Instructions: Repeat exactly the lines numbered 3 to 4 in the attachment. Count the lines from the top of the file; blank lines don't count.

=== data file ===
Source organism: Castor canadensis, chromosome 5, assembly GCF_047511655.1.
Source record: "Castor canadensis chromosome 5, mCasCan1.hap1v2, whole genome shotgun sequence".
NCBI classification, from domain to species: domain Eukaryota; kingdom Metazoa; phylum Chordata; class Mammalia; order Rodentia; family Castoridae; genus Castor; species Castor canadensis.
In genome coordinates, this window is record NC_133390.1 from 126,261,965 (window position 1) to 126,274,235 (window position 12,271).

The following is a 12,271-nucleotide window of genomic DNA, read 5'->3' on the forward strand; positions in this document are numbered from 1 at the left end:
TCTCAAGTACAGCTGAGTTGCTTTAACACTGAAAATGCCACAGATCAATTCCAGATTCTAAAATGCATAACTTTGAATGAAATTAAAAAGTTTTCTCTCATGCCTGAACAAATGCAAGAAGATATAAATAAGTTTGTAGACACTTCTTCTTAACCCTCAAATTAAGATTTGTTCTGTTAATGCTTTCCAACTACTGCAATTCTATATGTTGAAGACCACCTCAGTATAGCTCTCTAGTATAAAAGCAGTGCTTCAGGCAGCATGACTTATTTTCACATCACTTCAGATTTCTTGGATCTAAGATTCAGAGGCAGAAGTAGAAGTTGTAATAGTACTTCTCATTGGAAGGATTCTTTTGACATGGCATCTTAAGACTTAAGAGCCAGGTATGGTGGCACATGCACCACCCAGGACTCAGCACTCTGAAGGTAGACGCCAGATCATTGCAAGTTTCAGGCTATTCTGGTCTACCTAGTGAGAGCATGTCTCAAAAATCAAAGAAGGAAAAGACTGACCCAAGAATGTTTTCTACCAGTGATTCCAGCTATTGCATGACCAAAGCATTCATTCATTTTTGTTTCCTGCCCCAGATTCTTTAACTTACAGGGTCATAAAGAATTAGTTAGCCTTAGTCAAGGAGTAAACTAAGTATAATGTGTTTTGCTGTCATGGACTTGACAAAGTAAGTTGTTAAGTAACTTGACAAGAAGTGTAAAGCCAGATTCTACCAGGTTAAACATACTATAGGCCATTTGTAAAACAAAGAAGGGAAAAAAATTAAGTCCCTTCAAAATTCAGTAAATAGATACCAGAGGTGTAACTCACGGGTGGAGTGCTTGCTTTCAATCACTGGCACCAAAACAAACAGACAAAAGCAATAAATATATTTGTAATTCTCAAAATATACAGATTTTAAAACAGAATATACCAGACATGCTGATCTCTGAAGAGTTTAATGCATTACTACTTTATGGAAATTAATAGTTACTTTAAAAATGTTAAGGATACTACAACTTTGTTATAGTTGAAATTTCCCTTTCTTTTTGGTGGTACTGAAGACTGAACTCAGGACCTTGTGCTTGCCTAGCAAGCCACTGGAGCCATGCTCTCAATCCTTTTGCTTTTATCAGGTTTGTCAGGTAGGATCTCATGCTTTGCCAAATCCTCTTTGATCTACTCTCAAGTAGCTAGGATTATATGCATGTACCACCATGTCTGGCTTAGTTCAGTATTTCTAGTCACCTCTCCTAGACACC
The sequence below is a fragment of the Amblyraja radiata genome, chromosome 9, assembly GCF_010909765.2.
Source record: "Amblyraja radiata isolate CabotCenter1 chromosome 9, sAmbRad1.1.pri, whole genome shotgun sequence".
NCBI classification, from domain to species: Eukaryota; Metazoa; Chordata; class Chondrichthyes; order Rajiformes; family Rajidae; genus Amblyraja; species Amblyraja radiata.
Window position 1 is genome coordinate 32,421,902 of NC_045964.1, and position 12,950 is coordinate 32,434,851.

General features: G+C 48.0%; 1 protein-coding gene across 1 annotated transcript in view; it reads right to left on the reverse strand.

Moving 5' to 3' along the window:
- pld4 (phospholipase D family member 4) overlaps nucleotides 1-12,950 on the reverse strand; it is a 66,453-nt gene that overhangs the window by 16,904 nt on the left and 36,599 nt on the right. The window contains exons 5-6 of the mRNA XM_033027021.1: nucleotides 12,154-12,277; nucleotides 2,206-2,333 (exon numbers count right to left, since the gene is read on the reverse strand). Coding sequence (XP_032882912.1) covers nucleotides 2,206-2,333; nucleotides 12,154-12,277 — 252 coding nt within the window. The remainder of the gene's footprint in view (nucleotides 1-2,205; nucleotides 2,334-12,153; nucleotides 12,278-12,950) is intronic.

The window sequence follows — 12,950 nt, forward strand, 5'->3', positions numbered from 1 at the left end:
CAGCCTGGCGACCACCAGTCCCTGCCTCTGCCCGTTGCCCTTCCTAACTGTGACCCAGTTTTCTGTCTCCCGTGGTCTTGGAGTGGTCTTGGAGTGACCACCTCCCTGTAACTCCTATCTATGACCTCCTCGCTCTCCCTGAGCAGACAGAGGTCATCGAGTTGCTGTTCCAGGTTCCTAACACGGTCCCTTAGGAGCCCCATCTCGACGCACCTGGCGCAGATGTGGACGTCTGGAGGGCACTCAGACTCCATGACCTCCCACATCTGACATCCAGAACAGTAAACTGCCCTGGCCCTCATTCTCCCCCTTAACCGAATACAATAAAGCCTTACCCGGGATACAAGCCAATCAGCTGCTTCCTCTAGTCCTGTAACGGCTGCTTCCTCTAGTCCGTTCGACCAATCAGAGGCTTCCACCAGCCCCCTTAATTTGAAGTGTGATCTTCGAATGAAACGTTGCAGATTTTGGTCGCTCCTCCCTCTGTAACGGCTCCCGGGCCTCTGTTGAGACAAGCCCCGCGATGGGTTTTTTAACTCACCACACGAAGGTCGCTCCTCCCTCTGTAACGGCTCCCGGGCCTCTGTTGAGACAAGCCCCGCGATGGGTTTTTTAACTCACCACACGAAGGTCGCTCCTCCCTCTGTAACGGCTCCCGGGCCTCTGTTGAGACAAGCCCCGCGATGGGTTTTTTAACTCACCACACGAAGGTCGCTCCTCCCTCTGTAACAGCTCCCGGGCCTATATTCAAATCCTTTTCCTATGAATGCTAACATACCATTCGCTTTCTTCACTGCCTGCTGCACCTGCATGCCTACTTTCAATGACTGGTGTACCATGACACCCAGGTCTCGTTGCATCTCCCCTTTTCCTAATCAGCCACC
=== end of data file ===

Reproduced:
NCBI classification, from domain to species: domain Eukaryota; kingdom Metazoa; phylum Chordata; class Mammalia; order Rodentia; family Castoridae; genus Castor; species Castor canadensis.
In genome coordinates, this window is record NC_133390.1 from 126,261,965 (window position 1) to 126,274,235 (window position 12,271).